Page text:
CHAD: It's okay.

AMY-WILLARD: Well, interesting. And that's great, too, isn't it? Because we see how fluid gender is and their rights are just as important as a woman's rights. And these are, you know, women and non-binary people are often excluded from things. And so, we are all working together just to create fairness. I'm sure that the same thing happens in your family, too.

CHAD: Yeah. I think fairness is one of those things. Sometimes equality is not necessarily the same as fairness.


CHAD: But I think, like you said at the top of the show, fairness is something that we seemingly learn very early on. But one of the ways that it comes across is I'm being. It is unfair to me, especially in little kids, at least with my kids [laughs].

AMY-WILLARD: Of course, yes.

CHAD: That was the thing that they learned first and caused them the most pain. And it was very difficult for them to see that something was unfair for somebody else. So, I remember saying to my kids when they were little, "Fair doesn't mean you get your way."

AMY-WILLARD: That's right. Not fair.

CHAD: Right [laughs].

AMY-WILLARD: It's true. But then, you know, it's funny. When I talk about equal pay, I often say to people, "When I used to cut cakes for my children, I cut equal slices, and I didn't put them under the table," like, you know what I mean [laughter]? So, why are we so cagey about the slices of economic pie we give to one another?

I mean, there's no reason why pay has to be secret, right? If it's fair. You could easily talk to people. Well, you know, Chad gets paid more money because he's the CEO, and he does the podcast, and he has to talk to the bank, you know what I mean? So, you could easily explain that to people. And I don't know why we have to keep salaries a secret from one another. It seems very irrational to me and not really a part of fairness.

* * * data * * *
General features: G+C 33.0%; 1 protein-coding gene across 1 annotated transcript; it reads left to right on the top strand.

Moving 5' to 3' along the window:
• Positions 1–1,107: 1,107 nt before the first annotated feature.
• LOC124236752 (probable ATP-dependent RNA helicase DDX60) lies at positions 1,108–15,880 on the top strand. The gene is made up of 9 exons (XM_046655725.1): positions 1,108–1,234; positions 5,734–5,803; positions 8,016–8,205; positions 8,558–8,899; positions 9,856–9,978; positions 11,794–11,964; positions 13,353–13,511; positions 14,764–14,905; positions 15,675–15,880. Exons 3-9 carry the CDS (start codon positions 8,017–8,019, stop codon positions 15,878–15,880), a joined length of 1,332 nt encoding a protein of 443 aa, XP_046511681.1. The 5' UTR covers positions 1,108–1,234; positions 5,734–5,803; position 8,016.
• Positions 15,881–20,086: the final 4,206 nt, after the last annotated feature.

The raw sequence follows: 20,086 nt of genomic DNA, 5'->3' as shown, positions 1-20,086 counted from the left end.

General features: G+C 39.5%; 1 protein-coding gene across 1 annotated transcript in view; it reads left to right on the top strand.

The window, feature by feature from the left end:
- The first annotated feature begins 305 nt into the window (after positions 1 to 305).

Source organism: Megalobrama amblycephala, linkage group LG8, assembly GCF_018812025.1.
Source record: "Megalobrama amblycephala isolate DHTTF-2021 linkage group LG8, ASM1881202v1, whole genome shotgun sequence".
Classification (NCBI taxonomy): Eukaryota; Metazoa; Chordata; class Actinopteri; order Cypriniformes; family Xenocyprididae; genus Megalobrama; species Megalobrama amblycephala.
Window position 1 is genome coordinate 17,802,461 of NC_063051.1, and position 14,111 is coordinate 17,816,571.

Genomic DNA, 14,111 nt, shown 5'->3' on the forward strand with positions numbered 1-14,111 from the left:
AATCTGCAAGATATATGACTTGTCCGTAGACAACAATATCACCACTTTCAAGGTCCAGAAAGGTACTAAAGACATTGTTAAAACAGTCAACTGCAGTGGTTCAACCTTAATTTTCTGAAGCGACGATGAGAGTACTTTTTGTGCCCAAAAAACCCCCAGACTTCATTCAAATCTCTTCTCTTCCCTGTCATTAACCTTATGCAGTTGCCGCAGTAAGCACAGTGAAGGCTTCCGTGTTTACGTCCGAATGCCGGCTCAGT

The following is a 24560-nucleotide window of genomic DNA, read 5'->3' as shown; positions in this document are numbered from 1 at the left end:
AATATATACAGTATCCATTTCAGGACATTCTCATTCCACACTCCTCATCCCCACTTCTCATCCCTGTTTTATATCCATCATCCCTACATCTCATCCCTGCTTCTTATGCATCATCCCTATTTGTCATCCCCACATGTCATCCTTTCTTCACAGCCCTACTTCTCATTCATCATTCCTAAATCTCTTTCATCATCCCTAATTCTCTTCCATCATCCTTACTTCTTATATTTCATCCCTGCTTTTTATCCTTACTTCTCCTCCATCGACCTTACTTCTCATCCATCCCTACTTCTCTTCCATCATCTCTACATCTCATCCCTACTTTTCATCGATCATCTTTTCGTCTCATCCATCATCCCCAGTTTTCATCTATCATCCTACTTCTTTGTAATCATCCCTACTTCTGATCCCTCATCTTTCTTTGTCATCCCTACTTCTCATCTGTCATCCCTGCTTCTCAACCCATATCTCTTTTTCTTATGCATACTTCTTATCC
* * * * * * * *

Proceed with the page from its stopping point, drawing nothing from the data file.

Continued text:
CHAD: Yeah. Yep. That's, all of our salary bands at thoughtbot are public on the internet.

AMY-WILLARD: Cool. On the internet. Oh, I'm very impressed.

CHAD: Yeah. So, you can go to thoughtbot and use our compensation calculator. You enter in your location, what role you have.

AMY-WILLARD: Oh. So, you do it for other people. Oh, that's cool. That's a great service. And that was just some sort of tech that was sort of pro bono tech that you all built for the world.

CHAD: Yeah, we created it for ourselves.

AMY-WILLARD: And then you shared it.

CHAD: Mm-hmm.

AMY-WILLARD: Then you open-sourced it. Great. Well, I bet you have a lot of happy employees.

CHAD: I like to think so [laughs]. I do think that there is an inherent understanding of fairness. And when people ask how we do things at thoughtbot or how we should do things, I say, "How do you want it to be?" I think that guides a lot of how we do things and why a lot of stuff we do is just common sense. And it's not until ulterior motives or maintaining power comes into play where the people in power don't want to give it up. Because, like you said, people don't understand that by giving someone else a bigger piece, they think that that means their piece is smaller.